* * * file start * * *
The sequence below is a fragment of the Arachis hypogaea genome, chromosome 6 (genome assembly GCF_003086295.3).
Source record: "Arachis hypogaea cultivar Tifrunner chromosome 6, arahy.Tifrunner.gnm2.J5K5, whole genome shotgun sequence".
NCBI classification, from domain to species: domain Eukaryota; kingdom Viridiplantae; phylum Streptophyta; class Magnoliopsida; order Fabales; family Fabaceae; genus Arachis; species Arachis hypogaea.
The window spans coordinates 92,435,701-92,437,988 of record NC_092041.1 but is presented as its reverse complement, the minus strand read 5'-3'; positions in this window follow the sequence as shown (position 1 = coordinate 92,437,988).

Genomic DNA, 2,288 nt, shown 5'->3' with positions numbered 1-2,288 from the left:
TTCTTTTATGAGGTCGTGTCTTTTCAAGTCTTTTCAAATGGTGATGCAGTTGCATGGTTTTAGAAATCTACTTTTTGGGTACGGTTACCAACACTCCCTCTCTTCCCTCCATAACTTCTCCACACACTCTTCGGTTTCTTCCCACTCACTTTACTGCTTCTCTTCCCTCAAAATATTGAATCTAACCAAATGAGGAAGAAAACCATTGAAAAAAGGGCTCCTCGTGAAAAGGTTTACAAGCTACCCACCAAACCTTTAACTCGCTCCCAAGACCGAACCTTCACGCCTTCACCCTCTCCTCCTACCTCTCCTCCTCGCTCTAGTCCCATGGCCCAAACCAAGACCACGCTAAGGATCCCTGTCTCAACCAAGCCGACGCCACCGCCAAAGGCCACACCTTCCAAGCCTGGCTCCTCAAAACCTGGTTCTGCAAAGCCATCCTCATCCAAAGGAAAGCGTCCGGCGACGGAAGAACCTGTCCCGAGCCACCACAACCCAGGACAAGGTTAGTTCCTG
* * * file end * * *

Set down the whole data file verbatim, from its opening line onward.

The sequence below is a fragment of the Arachis hypogaea genome, chromosome 6 (genome assembly GCF_003086295.3).
Source record: "Arachis hypogaea cultivar Tifrunner chromosome 6, arahy.Tifrunner.gnm2.J5K5, whole genome shotgun sequence".
NCBI classification, from domain to species: domain Eukaryota; kingdom Viridiplantae; phylum Streptophyta; class Magnoliopsida; order Fabales; family Fabaceae; genus Arachis; species Arachis hypogaea.
The window spans coordinates 92,435,701-92,437,988 of record NC_092041.1 but is presented as its reverse complement, the minus strand read 5'-3'; positions in this window follow the sequence as shown (position 1 = coordinate 92,437,988).

Genomic DNA, 2,288 nt, shown 5'->3' with positions numbered 1-2,288 from the left:
TTCTTTTATGAGGTCGTGTCTTTTCAAGTCTTTTCAAATGGTGATGCAGTTGCATGGTTTTAGAAATCTACTTTTTGGGTACGGTTACCAACACTCCCTCTCTTCCCTCCATAACTTCTCCACACACTCTTCGGTTTCTTCCCACTCACTTTACTGCTTCTCTTCCCTCAAAATATTGAATCTAACCAAATGAGGAAGAAAACCATTGAAAAAAGGGCTCCTCGTGAAAAGGTTTACAAGCTACCCACCAAACCTTTAACTCGCTCCCAAGACCGAACCTTCACGCCTTCACCCTCTCCTCCTACCTCTCCTCCTCGCTCTAGTCCCATGGCCCAAACCAAGACCACGCTAAGGATCCCTGTCTCAACCAAGCCGACGCCACCGCCAAAGGCCACACCTTCCAAGCCTGGCTCCTCAAAACCTGGTTCTGCAAAGCCATCCTCATCCAAAGGAAAGCGTCCGGCGACGGAAGAACCTGTCCCGAGCCACCACAACCCAGGACAAGGTTAGTTCCTG